Many years ago I worked with metallurgists who had developed an aluminium reinforced with steel mesh, not so different in ethos to the material described in the article. The guys developing the aluminium/steel hybrid material thought it would be difficult to cut by the "thin grinding wheel" method and indeed it was with the DIY shop bought discs. The Norton rep soon came up with a disc that cut it successfully.

John

Martin Kyte28/07/2020 09:39:47
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Some hardwood's have small crystals of calcium and other materials which play merry hell with saws.

regards Martin

Ady128/07/2020 09:49:36
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only 15% steel density

I bet the tank and armoured car industry will have a peek at this approach

Neil Wyatt28/07/2020 10:10:43
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How do you machine it into useful shapes?

Reminds me of the evil genius "All I have to do is mix these two liquids to create the ultimate solvent - but what would I keep it in?"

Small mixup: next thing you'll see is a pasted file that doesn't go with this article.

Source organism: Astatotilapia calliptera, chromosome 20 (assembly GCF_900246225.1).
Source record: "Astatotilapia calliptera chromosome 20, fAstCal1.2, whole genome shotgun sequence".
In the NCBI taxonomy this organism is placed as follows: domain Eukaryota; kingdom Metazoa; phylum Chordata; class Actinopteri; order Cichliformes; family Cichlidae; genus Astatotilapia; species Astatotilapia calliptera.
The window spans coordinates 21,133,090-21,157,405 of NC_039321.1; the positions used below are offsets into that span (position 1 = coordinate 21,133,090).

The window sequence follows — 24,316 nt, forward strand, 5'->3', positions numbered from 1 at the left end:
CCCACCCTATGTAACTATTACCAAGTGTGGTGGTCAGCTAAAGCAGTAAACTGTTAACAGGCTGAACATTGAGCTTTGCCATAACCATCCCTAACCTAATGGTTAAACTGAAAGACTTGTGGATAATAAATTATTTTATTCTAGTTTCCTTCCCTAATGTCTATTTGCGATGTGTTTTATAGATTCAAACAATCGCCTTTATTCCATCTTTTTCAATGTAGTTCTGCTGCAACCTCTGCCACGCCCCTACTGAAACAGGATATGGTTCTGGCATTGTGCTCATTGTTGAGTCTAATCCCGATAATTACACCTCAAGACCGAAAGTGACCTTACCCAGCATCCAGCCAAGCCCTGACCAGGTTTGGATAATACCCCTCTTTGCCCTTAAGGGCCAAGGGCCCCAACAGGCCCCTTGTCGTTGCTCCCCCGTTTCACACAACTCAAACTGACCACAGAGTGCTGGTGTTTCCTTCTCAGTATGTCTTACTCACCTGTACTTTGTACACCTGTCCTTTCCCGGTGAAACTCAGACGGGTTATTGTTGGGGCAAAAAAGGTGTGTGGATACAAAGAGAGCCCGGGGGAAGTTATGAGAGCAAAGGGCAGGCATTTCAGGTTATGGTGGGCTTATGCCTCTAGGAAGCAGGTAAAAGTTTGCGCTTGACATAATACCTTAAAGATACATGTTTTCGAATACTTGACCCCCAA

devil

Neil

John MC28/07/2020 12:23:18
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Posted by Neil Wyatt on 28/07/2020 10:10:43:

How do you machine it into useful shapes?

Reminds me of the evil genius "All I have to do is mix these two liquids to create the ultimate solvent - but what would I keep it in?"

devil

Neil

3D print, cast?

Robert Atkinson 228/07/2020 15:50:29
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Posted by Neil Wyatt on 28/07/2020 10:10:43:

How do you machine it into useful shapes?

Reminds me of the evil genius "All I have to do is mix these two liquids to create the ultimate solvent - but what would I keep it in?"

devil

Neil

That is why the "concrete" is more common. Just cast in place. the tick is stopping all the crbide fallig to the bottom before it sets.

Mick B128/07/2020 17:46:25
2161 forum posts
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Posted by Ady1 on 28/07/2020 09:49:36:

only 15% steel density

I bet the tank and armoured car industry will have a peek at this approach

I think they already have : -

**LINK**

laugh

Bruce Newman28/07/2020 19:14:32
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I read about this in the paper and thought that if you had a padlock made of this material, what would happen if you used a blowlamp to melt the aluminium ?

Neil Wyatt28/07/2020 20:08:50